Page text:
So the photo shoot was in September. After tossing out, oh, maybe a thousand of bad shots where I looked either drunk (I wasn't drinking), like the Joker from the first Batman movie (me + Jack Nicholson + makeup = scary), or just plain bizarre (oh god, THAT is what I really look like when I smirk?), I have the leftovers.
Which I'm pretty happy about. So here they are!
Okay, five is enough. That last one, my sister thinks is hilarious because she says I'm channeling a flamenco dancer (not my goal). Mostly, I like it because the field we were shooting in was so pretty! It really was that dreamy-gorgeous.
My author photo will likely be plucked from one of the middle three pictures.
So what did I learn about doing author photos? (Much of which was given as advice to me in September--thank you!)
- Timing. Never aim to do photos during a midwest heat wave (had to reschedule that one). Fall and Spring are great times if you're aiming for outdoors (which is when photographers often get booked, so book ahead.) We also did a late afternoon shoot--the lighting was very forgiving.
- Bring sturdy shoes in case you have to walk in rough areas (that pretty dell we photographed in? It was steep, rocky, and I had to walk around it in heels. Felt like some dystopian fashion nightmare. I am amazed I didn't break an ankle.)
- A hair stylist is not a bad idea. I am SO glad someone else did my hair that day. It never looks that good!
- Makeup. Wow, does the camera wash out color! If I could do it over again, I'd wear a tiny bit more eye makeup and mascara. I thought I caked it on. I was wrong. I did, however, have fun playing with makeup the week before the shoot.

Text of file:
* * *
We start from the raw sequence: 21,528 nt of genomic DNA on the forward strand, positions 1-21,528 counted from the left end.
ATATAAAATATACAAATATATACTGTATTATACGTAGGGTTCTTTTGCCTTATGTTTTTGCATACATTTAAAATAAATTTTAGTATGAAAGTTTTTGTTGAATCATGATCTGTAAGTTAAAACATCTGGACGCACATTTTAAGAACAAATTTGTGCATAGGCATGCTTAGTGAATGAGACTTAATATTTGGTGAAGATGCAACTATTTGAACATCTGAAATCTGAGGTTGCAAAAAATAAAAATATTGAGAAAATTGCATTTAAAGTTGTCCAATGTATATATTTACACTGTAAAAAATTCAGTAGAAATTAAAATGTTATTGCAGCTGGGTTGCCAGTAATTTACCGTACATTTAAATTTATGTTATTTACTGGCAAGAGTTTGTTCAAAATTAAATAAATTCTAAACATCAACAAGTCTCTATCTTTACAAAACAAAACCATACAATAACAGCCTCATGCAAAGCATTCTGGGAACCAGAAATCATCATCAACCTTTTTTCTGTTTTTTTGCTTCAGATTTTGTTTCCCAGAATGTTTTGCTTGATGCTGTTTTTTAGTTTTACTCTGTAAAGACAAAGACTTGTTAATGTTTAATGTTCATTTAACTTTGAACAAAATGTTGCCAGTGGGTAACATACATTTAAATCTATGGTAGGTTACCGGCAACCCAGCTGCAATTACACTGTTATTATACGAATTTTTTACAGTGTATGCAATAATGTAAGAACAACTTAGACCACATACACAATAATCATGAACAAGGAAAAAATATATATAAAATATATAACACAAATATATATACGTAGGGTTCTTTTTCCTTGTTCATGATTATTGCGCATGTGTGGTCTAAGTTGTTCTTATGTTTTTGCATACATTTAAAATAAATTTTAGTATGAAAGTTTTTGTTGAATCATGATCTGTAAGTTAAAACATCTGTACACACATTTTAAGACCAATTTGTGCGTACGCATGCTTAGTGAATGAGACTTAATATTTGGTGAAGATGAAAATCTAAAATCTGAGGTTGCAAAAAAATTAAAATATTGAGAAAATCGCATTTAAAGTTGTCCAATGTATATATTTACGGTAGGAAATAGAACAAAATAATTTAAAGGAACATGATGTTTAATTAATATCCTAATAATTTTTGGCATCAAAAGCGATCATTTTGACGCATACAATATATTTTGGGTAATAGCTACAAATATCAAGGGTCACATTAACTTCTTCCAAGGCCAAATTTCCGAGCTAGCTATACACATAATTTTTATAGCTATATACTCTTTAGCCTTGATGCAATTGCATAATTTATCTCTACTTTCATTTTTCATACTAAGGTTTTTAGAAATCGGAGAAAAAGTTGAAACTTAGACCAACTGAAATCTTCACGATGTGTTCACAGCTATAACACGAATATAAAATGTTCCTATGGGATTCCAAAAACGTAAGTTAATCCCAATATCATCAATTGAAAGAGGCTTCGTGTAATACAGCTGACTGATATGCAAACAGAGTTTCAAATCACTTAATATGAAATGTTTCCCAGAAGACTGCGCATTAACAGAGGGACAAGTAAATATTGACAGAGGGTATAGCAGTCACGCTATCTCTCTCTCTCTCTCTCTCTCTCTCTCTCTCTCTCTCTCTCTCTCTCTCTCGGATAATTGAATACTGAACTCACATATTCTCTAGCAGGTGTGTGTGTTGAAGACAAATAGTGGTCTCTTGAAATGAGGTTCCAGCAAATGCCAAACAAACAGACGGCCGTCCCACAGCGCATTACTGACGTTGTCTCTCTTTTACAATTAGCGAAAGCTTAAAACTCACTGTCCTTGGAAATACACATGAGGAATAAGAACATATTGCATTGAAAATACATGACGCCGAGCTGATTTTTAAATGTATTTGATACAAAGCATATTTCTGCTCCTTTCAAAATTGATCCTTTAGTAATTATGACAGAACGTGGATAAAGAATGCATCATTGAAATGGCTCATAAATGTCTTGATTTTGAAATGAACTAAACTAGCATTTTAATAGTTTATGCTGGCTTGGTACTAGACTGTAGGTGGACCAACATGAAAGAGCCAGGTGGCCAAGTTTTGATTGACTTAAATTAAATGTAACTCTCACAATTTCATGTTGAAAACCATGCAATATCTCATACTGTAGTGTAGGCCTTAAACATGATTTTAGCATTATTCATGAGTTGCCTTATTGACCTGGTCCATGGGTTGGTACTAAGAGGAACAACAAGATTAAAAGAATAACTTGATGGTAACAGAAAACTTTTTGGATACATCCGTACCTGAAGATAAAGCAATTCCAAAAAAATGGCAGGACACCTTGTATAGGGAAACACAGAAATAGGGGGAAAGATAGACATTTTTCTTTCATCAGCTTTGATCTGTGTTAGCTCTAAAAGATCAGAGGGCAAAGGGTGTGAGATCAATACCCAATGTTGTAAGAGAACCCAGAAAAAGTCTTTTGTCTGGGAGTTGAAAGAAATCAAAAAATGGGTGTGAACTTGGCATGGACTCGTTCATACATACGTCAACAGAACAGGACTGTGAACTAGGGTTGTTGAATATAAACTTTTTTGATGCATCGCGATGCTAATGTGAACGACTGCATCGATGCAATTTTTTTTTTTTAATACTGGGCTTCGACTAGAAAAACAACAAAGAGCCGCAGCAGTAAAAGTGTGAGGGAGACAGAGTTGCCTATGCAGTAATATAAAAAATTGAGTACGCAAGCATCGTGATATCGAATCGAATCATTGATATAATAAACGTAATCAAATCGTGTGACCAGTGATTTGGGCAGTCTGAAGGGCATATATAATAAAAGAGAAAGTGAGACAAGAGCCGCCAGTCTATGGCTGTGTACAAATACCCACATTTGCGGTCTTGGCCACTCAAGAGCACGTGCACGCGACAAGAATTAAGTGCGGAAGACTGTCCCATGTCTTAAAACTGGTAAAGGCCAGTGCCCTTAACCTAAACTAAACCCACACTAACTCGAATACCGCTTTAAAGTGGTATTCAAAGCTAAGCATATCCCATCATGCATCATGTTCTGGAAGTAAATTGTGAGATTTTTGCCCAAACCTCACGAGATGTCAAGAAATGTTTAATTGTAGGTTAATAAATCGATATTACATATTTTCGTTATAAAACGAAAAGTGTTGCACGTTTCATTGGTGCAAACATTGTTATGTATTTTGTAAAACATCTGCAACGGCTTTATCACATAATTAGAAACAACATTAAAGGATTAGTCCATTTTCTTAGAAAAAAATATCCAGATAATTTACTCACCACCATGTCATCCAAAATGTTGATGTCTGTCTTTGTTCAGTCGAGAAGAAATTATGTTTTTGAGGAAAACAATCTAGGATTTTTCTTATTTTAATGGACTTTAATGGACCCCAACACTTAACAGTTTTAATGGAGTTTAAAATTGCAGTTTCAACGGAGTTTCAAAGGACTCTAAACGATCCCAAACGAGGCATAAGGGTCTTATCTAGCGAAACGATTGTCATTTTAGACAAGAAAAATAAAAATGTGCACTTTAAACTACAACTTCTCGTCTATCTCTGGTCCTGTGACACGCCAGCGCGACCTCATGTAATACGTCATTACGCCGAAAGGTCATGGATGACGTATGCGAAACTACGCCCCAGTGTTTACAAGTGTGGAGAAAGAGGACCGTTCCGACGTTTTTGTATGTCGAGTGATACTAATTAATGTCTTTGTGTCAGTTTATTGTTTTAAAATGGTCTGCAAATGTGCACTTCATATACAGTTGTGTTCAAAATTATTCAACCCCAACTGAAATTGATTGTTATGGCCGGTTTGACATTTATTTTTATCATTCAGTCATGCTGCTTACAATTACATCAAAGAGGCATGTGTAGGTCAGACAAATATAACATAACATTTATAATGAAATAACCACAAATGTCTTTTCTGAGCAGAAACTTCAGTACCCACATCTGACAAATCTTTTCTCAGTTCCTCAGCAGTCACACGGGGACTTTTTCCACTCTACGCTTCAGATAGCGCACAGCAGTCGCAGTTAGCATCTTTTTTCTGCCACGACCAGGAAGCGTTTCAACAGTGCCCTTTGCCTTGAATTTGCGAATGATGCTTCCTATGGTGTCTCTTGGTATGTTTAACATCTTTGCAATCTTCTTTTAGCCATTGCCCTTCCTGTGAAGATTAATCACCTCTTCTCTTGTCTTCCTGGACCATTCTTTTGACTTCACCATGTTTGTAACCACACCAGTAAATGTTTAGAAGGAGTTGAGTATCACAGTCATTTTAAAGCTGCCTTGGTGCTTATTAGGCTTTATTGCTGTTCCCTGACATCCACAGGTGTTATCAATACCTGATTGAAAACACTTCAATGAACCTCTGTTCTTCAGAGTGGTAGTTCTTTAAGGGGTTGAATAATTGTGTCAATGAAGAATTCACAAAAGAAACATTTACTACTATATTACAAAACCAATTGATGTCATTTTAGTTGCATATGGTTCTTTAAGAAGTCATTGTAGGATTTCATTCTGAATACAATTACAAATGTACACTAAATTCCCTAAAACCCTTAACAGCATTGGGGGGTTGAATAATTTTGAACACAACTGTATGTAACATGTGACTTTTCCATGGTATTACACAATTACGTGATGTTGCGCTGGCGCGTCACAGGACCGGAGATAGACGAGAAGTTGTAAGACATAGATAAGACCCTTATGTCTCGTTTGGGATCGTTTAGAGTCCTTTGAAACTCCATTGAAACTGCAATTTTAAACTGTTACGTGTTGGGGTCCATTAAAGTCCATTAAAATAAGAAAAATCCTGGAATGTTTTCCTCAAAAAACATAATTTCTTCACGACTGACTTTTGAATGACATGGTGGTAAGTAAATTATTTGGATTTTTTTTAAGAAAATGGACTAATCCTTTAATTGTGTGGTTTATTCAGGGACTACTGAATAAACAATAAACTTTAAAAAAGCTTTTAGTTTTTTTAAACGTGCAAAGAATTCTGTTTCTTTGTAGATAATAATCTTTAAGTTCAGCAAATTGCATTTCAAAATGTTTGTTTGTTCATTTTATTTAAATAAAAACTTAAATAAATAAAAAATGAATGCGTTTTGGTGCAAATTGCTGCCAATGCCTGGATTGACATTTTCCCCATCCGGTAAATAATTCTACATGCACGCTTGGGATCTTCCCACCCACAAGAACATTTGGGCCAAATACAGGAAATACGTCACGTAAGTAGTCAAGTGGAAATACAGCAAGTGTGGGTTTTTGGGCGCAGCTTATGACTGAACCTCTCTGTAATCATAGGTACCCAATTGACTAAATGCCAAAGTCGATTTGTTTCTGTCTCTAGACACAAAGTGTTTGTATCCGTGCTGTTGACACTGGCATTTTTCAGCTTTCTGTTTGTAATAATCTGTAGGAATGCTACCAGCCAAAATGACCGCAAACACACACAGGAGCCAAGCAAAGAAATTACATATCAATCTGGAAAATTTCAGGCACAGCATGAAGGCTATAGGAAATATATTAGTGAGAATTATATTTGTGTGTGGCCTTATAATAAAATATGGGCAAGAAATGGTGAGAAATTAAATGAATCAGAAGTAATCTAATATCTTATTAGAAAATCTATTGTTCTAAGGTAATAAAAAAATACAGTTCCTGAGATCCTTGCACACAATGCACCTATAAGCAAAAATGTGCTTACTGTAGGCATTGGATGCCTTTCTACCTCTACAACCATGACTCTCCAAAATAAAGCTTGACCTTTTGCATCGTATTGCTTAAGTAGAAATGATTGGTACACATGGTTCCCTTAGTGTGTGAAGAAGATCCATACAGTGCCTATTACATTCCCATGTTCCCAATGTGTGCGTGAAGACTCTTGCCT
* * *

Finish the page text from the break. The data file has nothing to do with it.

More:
- Clothes. White tops wash you out if you're in your 30's or older age set and have pale skin. None of my white shirt photos looked good. It's no coincidence that my top three author photo contenders all feature the same, simple dark top. Know what works well for you (particularly as far as necklines go) and stick to it. Bring a few changes of clothes. More than three, and you'll spend a lot of time seeking on-site bathrooms or flashing too many passer-bys in your car. Many photographers will have a limit on how many clothing changes, as it is a time-suck for the actual shoot.
- Do a combo of big smiles, no smiles, and small smiles. My big smiles looked horrendous--wrinkles and psychotic happiness, check! And my no-smiles made me resemble a murderess. Glad I had plenty to choose from.
- Sleep well and eat healthily the few days before. Go easy on the salt and stay well hydrated. Diet reasonably. The shoot was surprisingly tiring. I would have officially entered Bilbo Baggins territory if I'd been sleep deprived. Some people like to lose weight before a shoot, but it's not wise to crash diet or you might resemble a dried mushroom that day. Gradual weight loss is better (and healthier!).
- Pricing/rights. My photographer was affordable for me and most importantly, she and I own dual rights to all image reproduction. I also got a copy of all the proofs and got a set of thirty edited photos. All are high resolution. Ask if you will have digital (web use) AND print rights (book jackets, promotional material), and how much it will cost. Most photographers will charge a sitting fee (for the actual shoot) but if you forget to ask, you might not realize that the actual image use is extra (sometimes in the hundreds to thousands of dollars per image, and sometimes only for a specified period of time).
- Don't freak out about the zits. I have one word of balm for this stress: Photoshop. Yay!
Phew. I am so glad that is over! Big hugs to Chelsea Donoho Photography for doing such a fabulous job!
And thank you, my dear readers and Twitter friends, for all your advice back in September!